When our kids were younger, we read the Bible as a family at dinnertime. At least we tried. As our kids got older that got harder. Just having meals together was harder but even when we were all together it could be a challenge. Some days the older kids weren’t home from a sports practice or play practice yet. The younger kids needed to do their reading minutes or other homework. We should have always made devotions a priority but we didn’t.
Maybe your family is like mine. I recently was asked if I had any idea what percentage of families are doing family devotions. I don’t know the answer to that. (If you are aware of any statistics about family devotions, please let me know in the comments!) But the question got me thinking about the topic.
So I was quite interested when I discovered that the latest issue of Nurture is on the topic of family devotions. If you're not familiar with Nurture, it's a blog written especially for busy parents and caregivers, or others who play an important role in kids' lives (like stepparents, grandparents, aunts, and uncles). It's full of fun, faith-building ideas, articles, and devotions to use at home.
This issue of Nurture addresses question such as “How do help our kids listen to God’s word?” and “When is a good time to have devotions?” There's also a section with prayer ideas for preschoolers, elementary school agers and teens.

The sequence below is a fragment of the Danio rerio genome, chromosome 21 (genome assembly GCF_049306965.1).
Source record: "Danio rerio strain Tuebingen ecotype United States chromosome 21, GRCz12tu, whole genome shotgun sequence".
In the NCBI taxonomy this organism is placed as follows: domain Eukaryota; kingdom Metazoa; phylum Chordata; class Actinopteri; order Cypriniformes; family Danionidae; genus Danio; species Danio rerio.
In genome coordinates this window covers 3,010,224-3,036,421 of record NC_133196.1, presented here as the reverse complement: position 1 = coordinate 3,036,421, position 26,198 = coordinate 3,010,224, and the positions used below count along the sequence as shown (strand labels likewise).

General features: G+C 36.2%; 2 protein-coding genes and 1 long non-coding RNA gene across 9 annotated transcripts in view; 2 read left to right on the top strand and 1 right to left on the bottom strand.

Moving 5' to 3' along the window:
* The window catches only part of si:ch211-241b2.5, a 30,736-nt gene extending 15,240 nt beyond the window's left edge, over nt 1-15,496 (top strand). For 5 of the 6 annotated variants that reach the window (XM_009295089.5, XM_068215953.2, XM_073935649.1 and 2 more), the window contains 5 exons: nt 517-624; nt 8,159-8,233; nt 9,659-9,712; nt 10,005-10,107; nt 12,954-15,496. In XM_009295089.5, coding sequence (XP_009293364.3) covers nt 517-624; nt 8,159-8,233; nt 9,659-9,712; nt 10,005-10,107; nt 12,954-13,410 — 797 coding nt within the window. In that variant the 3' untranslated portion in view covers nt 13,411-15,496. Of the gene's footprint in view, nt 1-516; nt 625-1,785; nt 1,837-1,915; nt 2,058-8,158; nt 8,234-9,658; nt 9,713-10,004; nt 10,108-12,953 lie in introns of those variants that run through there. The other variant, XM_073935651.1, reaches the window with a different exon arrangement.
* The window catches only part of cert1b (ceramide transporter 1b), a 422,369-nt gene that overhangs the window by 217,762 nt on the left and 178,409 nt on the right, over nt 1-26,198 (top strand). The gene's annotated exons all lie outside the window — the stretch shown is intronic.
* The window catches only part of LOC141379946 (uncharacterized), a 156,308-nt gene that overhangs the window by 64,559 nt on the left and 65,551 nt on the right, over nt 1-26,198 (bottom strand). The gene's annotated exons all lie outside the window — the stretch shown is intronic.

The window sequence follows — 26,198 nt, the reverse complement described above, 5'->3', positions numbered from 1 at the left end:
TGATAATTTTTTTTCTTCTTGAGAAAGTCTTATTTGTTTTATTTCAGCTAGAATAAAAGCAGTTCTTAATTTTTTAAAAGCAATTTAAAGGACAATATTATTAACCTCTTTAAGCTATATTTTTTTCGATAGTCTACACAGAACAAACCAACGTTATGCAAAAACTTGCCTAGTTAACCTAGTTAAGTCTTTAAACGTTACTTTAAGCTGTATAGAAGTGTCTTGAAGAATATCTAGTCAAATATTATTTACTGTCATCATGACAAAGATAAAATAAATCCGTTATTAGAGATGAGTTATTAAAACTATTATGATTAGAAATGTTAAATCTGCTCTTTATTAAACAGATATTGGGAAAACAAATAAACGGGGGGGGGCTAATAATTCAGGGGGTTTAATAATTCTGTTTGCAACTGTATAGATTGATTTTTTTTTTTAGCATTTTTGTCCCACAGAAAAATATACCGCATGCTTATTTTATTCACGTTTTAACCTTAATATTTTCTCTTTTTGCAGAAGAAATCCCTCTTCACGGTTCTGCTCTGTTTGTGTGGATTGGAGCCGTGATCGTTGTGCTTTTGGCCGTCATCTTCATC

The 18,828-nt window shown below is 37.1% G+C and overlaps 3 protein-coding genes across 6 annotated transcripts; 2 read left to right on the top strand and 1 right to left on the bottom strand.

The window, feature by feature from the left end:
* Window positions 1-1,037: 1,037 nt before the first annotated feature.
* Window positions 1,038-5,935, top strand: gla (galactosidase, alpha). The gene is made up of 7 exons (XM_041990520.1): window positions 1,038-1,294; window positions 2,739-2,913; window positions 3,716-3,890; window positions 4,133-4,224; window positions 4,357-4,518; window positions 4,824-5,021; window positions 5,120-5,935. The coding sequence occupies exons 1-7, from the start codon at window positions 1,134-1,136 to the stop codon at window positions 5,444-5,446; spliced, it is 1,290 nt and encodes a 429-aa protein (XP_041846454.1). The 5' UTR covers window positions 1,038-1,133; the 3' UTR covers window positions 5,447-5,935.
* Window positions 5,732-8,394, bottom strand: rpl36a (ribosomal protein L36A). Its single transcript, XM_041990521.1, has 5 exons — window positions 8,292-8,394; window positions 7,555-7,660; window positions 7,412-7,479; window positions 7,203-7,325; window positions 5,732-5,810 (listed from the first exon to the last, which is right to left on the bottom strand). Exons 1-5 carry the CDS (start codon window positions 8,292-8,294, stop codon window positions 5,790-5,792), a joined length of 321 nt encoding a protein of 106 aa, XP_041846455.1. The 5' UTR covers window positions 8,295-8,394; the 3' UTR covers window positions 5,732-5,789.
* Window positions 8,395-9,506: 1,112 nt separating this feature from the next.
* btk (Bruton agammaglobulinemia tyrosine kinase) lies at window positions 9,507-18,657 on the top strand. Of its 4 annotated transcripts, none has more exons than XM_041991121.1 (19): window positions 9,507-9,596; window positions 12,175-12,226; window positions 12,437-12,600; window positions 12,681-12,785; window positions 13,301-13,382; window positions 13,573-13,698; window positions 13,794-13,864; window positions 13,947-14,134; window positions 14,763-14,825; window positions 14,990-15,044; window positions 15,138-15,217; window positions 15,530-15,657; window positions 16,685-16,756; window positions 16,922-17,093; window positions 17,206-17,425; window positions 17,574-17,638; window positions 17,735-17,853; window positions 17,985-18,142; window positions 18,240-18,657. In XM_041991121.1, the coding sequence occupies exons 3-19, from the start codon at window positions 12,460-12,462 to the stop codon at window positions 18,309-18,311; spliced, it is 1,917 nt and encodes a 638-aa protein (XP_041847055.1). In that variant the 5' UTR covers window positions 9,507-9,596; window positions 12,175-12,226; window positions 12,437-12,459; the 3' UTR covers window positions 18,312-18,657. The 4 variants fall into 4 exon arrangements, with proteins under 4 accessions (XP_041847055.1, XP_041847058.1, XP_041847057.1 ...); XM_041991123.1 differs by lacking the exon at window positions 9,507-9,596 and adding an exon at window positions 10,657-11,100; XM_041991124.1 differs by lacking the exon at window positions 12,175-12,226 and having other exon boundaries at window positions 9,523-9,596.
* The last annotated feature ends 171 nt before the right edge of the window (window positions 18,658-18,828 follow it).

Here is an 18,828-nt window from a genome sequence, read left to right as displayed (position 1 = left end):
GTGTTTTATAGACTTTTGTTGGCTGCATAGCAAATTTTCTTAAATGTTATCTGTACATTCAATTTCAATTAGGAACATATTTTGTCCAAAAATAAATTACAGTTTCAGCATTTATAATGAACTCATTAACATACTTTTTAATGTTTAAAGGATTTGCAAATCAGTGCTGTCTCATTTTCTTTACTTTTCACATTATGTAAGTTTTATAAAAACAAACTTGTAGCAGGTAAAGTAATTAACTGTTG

The blog also highlights some good resources like a new devotional called DIVE Devotions written for middle school kids. It's based on the Heidelberg Catechism and has fun doodles on every page. It also happens to have been written by my son! There are other resources mentioned too, like “God’s Big Story Cards” and “Faith Talk Cards” which are wonderful resource to help families talk about their faith. I've placed these cards in the Sunday School classrooms for the teacher to use if they have extra class time.
The Nurture blog has some good ideas for busy families to think about family devotions. Add this resource to your church web page or highlight it on Facebook, email, or in your churches newsletter or bulletin.